Research  >  About SRI  >  News & events  >  SRI Scientists in the news

Does lifestyle affect outlook for women with breast cancer?

Feb 24, 2017


Exercising and maintaining weight could stave off recurrence: study

Dr. Ellen Warner, a clinician-scientist in the Odette Cancer Research Program at Sunnybrook Research Institute, led a review to identify which lifestyle changes can be recommended to women with breast cancer to reduce risk of recurrence and improve overall health. The study was published in the Canadian Medical Association Journal.

The researchers analyzed data from 67 research studies and reviews that looked at the role of weight, exercise, diet, smoking and alcohol intake on the prognosis of women with breast cancer. Physical activity had the strongest effect on outcomes, reducing risk of death from breast cancer by about 40%. In contrast, weight gain during or after treatment raised the risk of the cancer’s return and reduced survival. The researchers also found women who ate a Western diet, which is high in processed grains and red meat, had similar rates of recurrence to women whose diets were high in fruits and vegetables, whole grains and lean meat. There was no evidence that eating soy products or taking vitamin E was harmful. Women who quit smoking after a diagnosis of breast cancer had higher overall survival than those who did not do so.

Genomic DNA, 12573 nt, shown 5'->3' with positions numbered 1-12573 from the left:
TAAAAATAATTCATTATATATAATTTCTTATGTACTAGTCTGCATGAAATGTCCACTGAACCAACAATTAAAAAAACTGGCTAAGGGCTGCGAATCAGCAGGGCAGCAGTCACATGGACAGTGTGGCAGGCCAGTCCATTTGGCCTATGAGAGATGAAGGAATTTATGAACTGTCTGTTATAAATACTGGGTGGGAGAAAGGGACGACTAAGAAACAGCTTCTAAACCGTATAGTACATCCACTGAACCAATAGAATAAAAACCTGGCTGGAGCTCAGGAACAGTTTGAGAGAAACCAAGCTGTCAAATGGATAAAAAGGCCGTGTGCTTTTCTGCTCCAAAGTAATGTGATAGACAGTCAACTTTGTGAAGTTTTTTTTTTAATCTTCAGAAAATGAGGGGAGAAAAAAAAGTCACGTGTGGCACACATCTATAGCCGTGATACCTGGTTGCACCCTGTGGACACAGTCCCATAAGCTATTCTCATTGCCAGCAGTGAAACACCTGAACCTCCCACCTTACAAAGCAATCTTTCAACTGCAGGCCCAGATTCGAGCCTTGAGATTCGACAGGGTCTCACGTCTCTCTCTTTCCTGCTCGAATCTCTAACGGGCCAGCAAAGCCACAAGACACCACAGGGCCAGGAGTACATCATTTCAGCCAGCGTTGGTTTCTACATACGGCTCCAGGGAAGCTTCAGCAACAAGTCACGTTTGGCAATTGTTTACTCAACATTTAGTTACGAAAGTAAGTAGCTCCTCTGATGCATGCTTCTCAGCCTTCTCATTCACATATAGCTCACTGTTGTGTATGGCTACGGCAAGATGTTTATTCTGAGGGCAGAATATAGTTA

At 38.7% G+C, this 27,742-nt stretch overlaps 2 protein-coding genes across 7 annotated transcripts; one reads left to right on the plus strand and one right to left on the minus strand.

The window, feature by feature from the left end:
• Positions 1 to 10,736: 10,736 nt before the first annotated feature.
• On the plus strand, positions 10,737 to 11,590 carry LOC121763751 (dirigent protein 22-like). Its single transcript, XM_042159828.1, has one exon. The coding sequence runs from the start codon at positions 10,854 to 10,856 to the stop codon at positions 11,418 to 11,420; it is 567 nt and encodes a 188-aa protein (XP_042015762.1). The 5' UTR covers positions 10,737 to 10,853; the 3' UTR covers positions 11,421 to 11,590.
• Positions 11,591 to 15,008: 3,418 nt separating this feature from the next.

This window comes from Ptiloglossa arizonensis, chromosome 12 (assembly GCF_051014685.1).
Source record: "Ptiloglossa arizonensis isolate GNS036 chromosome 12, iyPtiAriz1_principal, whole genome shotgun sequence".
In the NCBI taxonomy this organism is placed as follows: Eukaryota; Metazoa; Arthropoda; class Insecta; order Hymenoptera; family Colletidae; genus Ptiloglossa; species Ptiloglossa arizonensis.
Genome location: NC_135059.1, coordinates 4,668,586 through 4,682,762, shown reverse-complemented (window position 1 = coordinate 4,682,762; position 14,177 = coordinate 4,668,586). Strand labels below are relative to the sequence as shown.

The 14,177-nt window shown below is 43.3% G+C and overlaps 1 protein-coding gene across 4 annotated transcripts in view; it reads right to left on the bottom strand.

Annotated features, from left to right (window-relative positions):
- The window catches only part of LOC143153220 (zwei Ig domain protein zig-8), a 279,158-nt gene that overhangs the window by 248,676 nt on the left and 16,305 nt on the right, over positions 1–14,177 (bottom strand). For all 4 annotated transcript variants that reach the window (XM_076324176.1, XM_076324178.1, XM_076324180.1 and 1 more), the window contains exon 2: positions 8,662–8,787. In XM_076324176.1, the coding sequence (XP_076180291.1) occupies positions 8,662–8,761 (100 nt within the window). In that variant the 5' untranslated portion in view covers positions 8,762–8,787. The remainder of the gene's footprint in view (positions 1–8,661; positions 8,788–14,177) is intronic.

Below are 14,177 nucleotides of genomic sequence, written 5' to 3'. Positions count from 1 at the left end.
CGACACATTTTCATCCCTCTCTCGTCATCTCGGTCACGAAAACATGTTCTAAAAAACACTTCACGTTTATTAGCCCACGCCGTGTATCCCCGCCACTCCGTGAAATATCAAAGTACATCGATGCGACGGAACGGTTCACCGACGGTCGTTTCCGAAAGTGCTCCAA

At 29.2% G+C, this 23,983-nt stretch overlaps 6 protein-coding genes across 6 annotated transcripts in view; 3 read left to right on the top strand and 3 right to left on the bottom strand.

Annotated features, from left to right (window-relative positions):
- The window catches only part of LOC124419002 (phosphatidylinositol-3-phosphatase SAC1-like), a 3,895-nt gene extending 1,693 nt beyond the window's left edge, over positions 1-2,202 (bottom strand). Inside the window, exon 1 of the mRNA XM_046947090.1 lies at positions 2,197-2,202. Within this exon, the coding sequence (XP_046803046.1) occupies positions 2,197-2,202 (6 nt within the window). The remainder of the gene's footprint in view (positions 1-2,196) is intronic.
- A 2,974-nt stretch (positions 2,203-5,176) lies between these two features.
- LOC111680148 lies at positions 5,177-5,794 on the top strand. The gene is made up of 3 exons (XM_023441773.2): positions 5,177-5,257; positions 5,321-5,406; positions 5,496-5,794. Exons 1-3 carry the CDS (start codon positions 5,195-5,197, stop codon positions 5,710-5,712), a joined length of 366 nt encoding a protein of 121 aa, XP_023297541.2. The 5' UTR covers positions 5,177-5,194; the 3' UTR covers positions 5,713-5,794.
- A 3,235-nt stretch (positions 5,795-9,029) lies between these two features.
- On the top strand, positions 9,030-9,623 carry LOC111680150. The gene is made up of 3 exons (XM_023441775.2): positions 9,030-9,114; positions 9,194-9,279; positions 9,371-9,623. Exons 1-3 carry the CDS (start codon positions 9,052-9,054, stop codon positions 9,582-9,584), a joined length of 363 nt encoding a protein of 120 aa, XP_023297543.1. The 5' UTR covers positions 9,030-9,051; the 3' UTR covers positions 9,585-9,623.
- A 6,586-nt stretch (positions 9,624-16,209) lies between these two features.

In conclusion, they emphasized that while protective, a healthy lifestyle cannot always improve outcomes for women with an aggressive form of the disease. Patients should not be made to feel that a subsequent bout of cancer was due to insufficient lifestyle changes, the researchers said.

Read the full story at the CBC and The Globe and Mail.